On March 20th, 2020, no one from that team was in office – they were all collaboratively running ‘Curiosity’ from their own homes.
There probably are similar or more interesting stories of how extraordinary these times are. And going by a recent Harvard Study, we’ve been jolted into discarding the old “normal,” and are to stay home – off and on – till probably 2022.
With everything in transition, what about learning? Actually, what about the learners?
Beside operations and processes, tools, and tech, mental wellbeing is a crucial consideration now more than ever. For some, work is probably the only, or one of the few set-ups that build that sense of community. Others may see work and other social gatherings as an escape from home. Negative psychological effects range from confusion and anger, right up to PTSD. Besides simply being in quarantine, this stress may also be from a fear of being infected, frustration and boredom, inadequate supplies, and misinformation, or inadequate information.
These are exaggerated by the prospects of the worst economic recession since the great depression and worries about family and friends in viral hotspots. It absolutely gets worse if you’re on the frontline, have lost someone to the virus or during these times, have already lost employment or business, or have an ailing dependent who you’re left to cater to by yourself. Furloughs and attrition may be inevitable, and past cases have amply shown its effects on everyone – including managers and those retained.
In the mid-term, by when organizations begin reinventing and bouncing back to pre-COVID-19 operational outputs, probably every person will have been left to nurse some level of mental disarray.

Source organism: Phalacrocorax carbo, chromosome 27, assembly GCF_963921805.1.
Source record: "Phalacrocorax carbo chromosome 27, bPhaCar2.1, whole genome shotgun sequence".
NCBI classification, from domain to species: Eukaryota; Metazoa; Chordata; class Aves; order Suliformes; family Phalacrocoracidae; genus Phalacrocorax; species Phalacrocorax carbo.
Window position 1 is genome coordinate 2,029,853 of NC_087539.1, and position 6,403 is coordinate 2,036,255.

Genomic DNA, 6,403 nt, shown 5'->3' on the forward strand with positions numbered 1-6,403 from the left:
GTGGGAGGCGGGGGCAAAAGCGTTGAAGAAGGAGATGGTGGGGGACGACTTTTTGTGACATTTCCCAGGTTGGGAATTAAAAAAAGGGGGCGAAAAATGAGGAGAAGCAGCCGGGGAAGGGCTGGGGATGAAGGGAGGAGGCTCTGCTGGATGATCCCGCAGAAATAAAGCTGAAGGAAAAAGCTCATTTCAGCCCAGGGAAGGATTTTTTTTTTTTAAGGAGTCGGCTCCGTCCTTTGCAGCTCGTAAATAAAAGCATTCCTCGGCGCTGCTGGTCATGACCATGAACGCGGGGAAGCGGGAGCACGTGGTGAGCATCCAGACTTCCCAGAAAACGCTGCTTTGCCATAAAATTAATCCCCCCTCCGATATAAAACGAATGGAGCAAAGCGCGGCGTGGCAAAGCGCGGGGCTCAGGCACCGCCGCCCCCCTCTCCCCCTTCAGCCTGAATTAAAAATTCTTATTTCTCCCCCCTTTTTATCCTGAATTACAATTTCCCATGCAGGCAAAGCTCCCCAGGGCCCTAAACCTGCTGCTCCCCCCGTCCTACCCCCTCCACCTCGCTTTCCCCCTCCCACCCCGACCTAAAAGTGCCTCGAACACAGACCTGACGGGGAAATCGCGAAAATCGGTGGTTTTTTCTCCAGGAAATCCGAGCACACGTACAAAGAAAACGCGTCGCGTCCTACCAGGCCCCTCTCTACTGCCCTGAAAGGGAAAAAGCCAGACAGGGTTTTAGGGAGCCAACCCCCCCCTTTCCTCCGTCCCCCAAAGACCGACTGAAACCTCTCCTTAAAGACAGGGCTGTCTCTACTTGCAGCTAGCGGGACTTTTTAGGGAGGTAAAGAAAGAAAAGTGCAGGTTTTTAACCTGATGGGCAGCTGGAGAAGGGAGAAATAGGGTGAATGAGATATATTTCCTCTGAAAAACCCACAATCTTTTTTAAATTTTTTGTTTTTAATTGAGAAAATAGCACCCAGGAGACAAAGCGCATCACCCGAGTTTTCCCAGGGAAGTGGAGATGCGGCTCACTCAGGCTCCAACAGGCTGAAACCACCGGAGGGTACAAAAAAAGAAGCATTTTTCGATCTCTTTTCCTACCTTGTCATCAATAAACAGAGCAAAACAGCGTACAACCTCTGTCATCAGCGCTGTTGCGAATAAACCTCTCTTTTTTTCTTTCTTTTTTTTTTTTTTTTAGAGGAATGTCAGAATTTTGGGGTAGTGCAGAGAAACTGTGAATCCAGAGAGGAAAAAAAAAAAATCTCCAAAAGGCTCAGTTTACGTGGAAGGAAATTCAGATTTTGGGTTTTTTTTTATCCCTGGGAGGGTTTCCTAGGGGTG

So how do we, as learning designers, factor this in? Let’s open the discussion with some quick thoughts.
How do we immediately address the upheaval? These answers are unique to every learning group. Identify them, and integrate these into routine communications. Operationally, the answer may be as simple as converting training forums into smaller groups carried out through video conferences or webinars (‘VILTs’ or ‘Virtual ILTs’), relooking at publishing your ILT training decks on a common portal and organizing follow-up discussion groups, etc. Though “simple,” it does ease some amount of the dissonance, for sure.
How about having an open and honest conversation about mental stressors during quarantines and isolations? Let them know they are not the only ones, and surely not alone.
When the going gets tough, it’s a good time to build support systems so the tough can get going. Some steps include regular updates on the status quo, daily or weekly check-ins, “Work-from-Home buddies,” and helplines and other avenues to anonymously report and seek redressal.
It’s important that L&D teams responsibly look into the initial results and data of these initiatives, given how directly it affects talent and organizational development.
Mid- to Long-Term
Many of these initiatives, if done well, will reduce the number of “clinical” cases. However, it may also call for:
Many of the answers may be heuristically achieved. But we must start identifying the possible outcomes.
Where do I begin?
No doubt, if psychological health is openly spoken of and data is collected, such data would be highly sensitive, and susceptible to misinterpretation and misrepresentation. There are inherent risks, and solutions may not be apparent. But we would rather start sooner than later…
In our quest to maintain sound health of body and mind, we will all come up with new perspectives of living and working. Learning needs will surely be viewed differently once this normal begins settling in – right from the topics we choose to learn about, to the tools and experiences we select. Let’s keep an eye out?
– By Jeffrey Neelankavil, Manager – Game Design at MPS Interactive Systems